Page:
RECOMMENDATION: A must have for those with a serious interest in avian paleontology! My favorite chapters are: The Plumage of Basal Birds and Palaeocolour: A History and State of the Art.
6) Soplop, Julia. Equus Rising: How the Horse Shaped U.S. History. 2020. Hill Press. Paperback: 316 pages. Price: $15.99 U.S.
PUBLISHER’S SUMMARY: Weapon. Legend. Energy source. Shaper of cultures. Center of controversy. Throughout U.S. history, the horse has served as one of the most powerful influences on the country's development. Beginning fifty-five million years ago with the evolution of the horse across the Great Plains, this story charts its extinction in North America, followed by its reintroduction to the continent by the Spanish. The eventual acquisition of Spanish horses by the native peoples of the plains had profound consequences for the continent's future: it resulted in the explosion of wild horses across the West and unleashed some of the most talented and brutal mounted warriors in the world, the Comanche, who staved off European-American development of much of the plains for nearly two centuries. From there, the story tracks the horse's incredible contributions-through warring and racing and hauling, through companionship and servitude and strength-across the broad arc of the country's next three hundred years. Soplop employs the horse as a narrative thread not only to bind seemingly disparate events, but also to allow for the inclusion of figures often written out of traditional histories: women and minorities. Through a modern, unconventional lens, she skillfully weaves together science, policy, literature, and history to trace the fascinating story of how one animal shaped the nation. Captivating pen and ink illustrations by Montana artist Robert Spannring, interspersed with Soplop's stunning photography, add further depth and visual interest.
RECOMMENDATION: A must have for anyone with an interest in the horses of North America!
7) Patterson, Daniel and Eric Russell. Tenacious of Life: The Quadruped Essays of John James Audubon and John Bachman. 2021. University of Nebraska Press. Hardbound: 352 pages. Price: $70.00 U.S.
PUBLISHER’S SUMMARY: Daniel Patterson and Eric Russell present a groundbreaking case for
considering John James Audubon’s and John Bachman’s quadruped essays as
worthy of literary analysis and redefine the role of Bachman, the
perpetually overlooked coauthor of the essays. After completing The Birds of America (1826–38), Audubon began developing his work on the mammals. The Viviparous Quadrupeds of North America
volumes show an antebellum view of nature as fundamentally dynamic and
simultaneously grotesque and awe-inspiring. The quadruped essays are
rich with good stories about these mammals and the humans who observe,
pursue, and admire them.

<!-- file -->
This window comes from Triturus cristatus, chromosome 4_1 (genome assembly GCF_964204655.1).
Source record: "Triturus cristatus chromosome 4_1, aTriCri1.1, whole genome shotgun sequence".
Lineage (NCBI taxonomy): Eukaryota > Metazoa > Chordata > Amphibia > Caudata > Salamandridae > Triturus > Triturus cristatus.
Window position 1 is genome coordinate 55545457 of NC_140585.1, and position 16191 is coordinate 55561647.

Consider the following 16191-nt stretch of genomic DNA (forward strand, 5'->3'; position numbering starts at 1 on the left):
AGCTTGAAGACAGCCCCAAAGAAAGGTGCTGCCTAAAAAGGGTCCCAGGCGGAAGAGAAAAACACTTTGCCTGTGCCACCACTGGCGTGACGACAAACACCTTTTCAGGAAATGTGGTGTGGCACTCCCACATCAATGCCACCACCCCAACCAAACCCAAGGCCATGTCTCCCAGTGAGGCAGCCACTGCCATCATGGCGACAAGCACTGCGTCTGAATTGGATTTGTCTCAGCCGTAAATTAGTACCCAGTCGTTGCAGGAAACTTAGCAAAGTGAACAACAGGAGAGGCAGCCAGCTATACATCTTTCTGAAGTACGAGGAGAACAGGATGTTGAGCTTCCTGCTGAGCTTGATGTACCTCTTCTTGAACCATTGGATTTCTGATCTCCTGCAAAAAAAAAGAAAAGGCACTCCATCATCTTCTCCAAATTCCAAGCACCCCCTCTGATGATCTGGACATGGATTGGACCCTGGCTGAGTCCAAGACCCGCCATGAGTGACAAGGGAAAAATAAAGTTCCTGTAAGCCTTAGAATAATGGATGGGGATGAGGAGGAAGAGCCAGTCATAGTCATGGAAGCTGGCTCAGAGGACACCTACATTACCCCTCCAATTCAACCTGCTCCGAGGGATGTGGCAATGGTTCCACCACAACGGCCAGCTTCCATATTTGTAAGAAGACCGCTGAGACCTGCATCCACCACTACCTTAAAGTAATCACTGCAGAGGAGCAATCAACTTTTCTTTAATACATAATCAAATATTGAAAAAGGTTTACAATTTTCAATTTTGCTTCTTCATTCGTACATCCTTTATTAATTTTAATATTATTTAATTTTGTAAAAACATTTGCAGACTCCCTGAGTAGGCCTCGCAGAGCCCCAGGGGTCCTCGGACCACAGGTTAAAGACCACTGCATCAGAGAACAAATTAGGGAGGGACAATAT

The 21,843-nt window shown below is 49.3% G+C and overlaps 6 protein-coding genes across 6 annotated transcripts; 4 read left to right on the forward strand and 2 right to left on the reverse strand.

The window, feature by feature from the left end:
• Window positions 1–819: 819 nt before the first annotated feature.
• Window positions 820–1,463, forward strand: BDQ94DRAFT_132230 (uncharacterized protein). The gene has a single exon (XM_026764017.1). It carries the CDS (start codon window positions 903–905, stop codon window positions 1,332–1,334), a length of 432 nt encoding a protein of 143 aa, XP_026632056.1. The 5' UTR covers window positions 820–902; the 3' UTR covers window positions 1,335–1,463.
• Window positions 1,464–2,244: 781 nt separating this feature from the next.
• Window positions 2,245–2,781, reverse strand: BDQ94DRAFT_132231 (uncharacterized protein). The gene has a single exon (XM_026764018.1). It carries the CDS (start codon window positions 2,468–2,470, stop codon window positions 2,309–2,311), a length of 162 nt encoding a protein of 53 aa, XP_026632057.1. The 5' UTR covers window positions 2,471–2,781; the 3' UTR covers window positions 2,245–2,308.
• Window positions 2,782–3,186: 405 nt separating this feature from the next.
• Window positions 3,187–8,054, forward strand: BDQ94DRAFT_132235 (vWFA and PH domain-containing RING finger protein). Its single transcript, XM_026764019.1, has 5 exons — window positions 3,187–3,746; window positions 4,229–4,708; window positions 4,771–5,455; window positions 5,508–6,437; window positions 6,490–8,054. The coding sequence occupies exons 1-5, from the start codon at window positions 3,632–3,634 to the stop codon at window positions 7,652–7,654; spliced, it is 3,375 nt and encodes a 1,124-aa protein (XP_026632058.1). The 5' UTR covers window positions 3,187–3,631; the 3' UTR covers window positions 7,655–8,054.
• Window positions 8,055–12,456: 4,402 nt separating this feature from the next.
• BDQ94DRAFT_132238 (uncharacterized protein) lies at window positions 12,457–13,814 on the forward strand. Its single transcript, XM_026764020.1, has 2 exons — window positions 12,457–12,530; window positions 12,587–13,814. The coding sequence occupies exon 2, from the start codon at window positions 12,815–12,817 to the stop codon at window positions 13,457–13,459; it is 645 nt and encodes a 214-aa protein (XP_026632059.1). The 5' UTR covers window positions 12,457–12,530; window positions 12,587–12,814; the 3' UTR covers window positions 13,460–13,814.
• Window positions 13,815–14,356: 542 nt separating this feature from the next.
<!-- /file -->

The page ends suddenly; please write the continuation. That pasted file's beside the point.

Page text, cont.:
For help with the science and the essays, Audubon enlisted the Reverend John Bachman of Charleston, South Carolina. While he has been acknowledged as coauthor of the essays, Bachman has received little attention as an American nature writer. While almost all works that describe the history of American nature writing include Audubon, Bachman shows up only in a subordinate clause or two. Tenacious of Life strives to restore Bachman’s status as an important American nature writer.
Patterson and Russell analyze the coauthorial dance between the voices of Audubon, an experienced naturalist telling adventurous hunting stories tinged often by sentiment, romanticism, and bombast, and of Bachman, the courteous gentleman naturalist, scientific detective, moralist, sometimes cruel experimenter, and humorist. Drawing on all the primary and secondary evidence, Patterson and Russell tell the story of the coauthors’ fascinating, conflicted relationship. This collection offers windows onto the early United States and much forgotten lore, often in the form of travel writing, natural history, and unique anecdotes, all told in the compelling voices of Antebellum America’s two leading naturalists.
RECOMMENDATION: A must have for anyone with an interest in Audubon's The Viviparous Quadrupeds of North America!
8) Simard, Suzanne. Finding the Mother Tree: Discovering the Wisdom of the Forest. 2021. Knopf. Hardbound: 348 pages. Price: $28.95 U.S.
PUBLISHER’S SUMMARY: Suzanne Simard is a pioneer on the frontier of plant communication and
intelligence; she's been compared to Rachel Carson, hailed as a
scientist who conveys complex, technical ideas in a way that is dazzling
and profound. Her work has influenced filmmakers (the Tree of Souls of
James Cameron's Avatar) and her TED talks have been viewed by more than 10 million people worldwide.
Now, in her first book, Simard brings us into her world, the intimate world of the trees, in which she brilliantly illuminates the fascinating and vital truths--that trees are not simply the source of timber or pulp, but are a complicated, interdependent circle of life; that forests are social, cooperative creatures connected through underground networks by which trees communicate their vitality and vulnerabilities with communal lives not that different from our own.
Simard writes--in inspiring, illuminating, and accessible ways—how trees, living side by side for hundreds of years, have evolved, how they perceive one another, learn and adapt their behaviors, recognize neighbors, and remember the past; how they have agency about the future; elicit warnings and mount defenses, compete and cooperate with one another with sophistication, characteristics ascribed to human intelligence, traits that are the essence of civil societies--and at the center of it all, the Mother Trees: the mysterious, powerful forces that connect and sustain the others that surround them.
Simard writes of her own life, born and raised into a logging world in the rainforests of British Columbia, of her days as a child spent cataloging the trees from the forest and how she came to love and respect them—embarking on a journey of discovery, and struggle. And as she writes of her scientific quest, she writes of her own journey--of love and loss, of observation and change, of risk and reward, making us understand how deeply human scientific inquiry exists beyond data and technology, that it is about understanding who we are and our place in the world, and, in writing of her own life, we come to see the true connectedness of the Mother Tree that nurtures the forest in the profound ways that families and human societies do, and how these inseparable bonds enable all our survival.
RECOMMENDATION: This well received memoir will change your views on forest ecology!